College leader shows her face

Recruiting: A powerful weapon in the campaign of Smith College President Ruth Simmons to bring minority and disadvantaged students to her school is her own African-American heritage.

October 12, 1999|By NEW YORK TIMES NEWS SERVICE

LOS ANGELES -- At Hamilton High School, a grand old building in a gritty slice of West Los Angeles, Ruth J. Simmons surveyed a roomful of 35 black and brown female faces and saw her own.

Striding through the Hamilton library, with its posters of Oprah Winfrey and Whoopi Goldberg announcing "Reading is Power" in Spanish and English, Simmons shook each hand and introduced herself as the president of Smith College. "You're the president?" one girl asked, incredulous.

Called the Jackie Robinson of higher education when she became the first black woman to head a top-tier college or university in 1995, Simmons has embarked upon what she calls a "personal crusade" to bring more disadvantaged students to her campus and similar institutions nationwide.

The 12th child of a sharecropper-turned-factory-worker who grew up in a Houston home with neither books nor desk, Simmons is stepping out of the ivory tower to recruit personally at vast urban public schools like Hamilton, a rarity for a college president.

"When I walked in the door, I thought, `This is home.' I recognized where I was," she said of Hamilton, a place with bars on the windows and where SAT scores average 944 (Smith students' are typically in the 1,200s). "One of the reasons I talk to students is because I want them to know a president looks like them."

Though the number of African-American and Hispanic students pursuing higher education has swelled in recent years, their presence in selective schools has remained flat.

At Smith, about 4 percent of the 2,800 undergraduates are black, 4 percent Hispanic and 12 percent Asian-American. The faculty is even less racially mixed, with just seven Asian-Americans, nine African-Americans and three Hispanics among 244 full-time instructors, at Smith, nestled in the small town of Northampton, Mass.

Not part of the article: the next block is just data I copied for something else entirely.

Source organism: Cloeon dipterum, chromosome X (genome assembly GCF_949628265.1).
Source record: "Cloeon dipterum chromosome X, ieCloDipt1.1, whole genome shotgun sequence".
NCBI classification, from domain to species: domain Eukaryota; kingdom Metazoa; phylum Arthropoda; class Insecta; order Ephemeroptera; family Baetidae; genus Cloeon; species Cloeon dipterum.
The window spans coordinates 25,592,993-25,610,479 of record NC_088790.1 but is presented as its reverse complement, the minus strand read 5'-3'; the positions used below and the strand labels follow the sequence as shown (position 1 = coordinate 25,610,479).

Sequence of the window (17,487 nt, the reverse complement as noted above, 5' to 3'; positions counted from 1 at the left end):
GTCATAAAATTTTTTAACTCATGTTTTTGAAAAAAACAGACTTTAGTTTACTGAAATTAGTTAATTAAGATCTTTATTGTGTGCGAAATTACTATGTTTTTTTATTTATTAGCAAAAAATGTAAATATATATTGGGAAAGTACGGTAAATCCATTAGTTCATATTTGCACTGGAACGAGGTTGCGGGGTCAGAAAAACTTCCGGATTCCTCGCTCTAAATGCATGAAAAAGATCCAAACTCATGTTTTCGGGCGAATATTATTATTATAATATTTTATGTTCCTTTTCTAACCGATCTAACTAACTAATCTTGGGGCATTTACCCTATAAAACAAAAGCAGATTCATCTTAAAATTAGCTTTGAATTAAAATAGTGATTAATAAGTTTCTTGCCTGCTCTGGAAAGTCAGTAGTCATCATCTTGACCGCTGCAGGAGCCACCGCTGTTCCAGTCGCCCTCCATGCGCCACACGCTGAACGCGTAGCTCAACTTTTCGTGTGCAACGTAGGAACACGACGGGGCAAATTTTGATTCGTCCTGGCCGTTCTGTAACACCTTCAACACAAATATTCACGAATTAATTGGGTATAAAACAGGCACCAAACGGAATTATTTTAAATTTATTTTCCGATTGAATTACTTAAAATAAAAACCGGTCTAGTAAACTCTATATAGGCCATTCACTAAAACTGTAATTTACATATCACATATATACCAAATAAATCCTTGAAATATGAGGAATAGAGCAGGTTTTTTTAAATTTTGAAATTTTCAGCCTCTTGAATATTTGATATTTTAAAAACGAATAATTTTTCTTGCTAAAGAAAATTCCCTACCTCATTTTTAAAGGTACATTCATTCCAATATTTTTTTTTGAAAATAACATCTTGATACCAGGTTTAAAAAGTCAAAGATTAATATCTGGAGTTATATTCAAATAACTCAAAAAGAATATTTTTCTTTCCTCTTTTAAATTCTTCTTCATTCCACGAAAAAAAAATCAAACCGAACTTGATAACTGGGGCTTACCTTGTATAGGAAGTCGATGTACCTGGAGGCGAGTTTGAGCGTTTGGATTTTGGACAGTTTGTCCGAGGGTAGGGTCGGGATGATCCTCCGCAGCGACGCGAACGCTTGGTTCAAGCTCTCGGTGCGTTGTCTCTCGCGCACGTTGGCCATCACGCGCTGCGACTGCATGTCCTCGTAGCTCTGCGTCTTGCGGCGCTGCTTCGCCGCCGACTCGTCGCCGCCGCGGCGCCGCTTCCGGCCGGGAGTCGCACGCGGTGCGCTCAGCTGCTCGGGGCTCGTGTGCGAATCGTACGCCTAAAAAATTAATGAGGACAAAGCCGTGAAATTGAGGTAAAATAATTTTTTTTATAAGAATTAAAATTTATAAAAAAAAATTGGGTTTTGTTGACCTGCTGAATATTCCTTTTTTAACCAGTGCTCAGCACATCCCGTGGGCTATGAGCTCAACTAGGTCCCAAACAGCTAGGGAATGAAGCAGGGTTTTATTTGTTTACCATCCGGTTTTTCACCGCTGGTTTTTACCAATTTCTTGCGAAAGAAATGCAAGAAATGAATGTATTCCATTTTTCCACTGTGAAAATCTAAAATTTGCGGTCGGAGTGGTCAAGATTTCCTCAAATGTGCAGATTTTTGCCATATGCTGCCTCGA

"Maybe they are trying, but it just hasn't worked so far," said Tory Shelley, 19, a sophomore who is one of two Hamilton High graduates enrolled at Smith.

So Smith, where tuition, room and board total $30,442 a year, has tried to sell itself to minority applicants with special campus visits; it has started a scholarship for inner-city students in Springfield, Mass.; and it has admitted a dozen first-year students with lower-than-normal grades and test scores, bringing them to campus a month early for extra help.

To prime the pump, it has also established partnerships with the Harlem School for Girls and with community colleges in Miami.

Other top-flight schools are taking similar steps. Princeton University has replaced student loans with extra grants for families with incomes below the national average (this year, $42,000).

The former president of Dartmouth College, James O. Freedman, said he tried to send a message by giving honorary degrees to prominent black and Hispanic scholars -- one recent recipient was Ruth Simmons.

At Smith, students and professors say the president's presence is as effective as any program. The class of 2003 has 32 African-American women, up from about 20 in previous years.

"She doesn't have to be speaking about diversity," said Katrina Gardner, 22, the president of the Smith student government. "You look at her, and it's like, wow, that's who she is."

Elisha Smith, a 20-year-old junior from Tupelo, Miss., who is president of the Black Student Alliance, said the small cadre of black students often feels pressured to educate the white majority on issues of race. Many have sought refuge in Simmons' weekly office hours and have become frequent dinner guests in her home.

"To me, this is a matter of national interest, a matter of national salvation," Simmons said of her efforts, which include convening a conference on race this fall.

"Bringing poor people from the margin into the mainstream is what we're best at, what we're known for."

Smith's profile has swelled alongside Simmons', as has its endowment, to $862 million from $507 million. Now Simmons, who spoke at the White House in March, skates seamlessly through a sea of white faces at alumnae events, receiving praise from well-coiffed older women and tattooed young feminists alike.

Pub Date: 10/12/99

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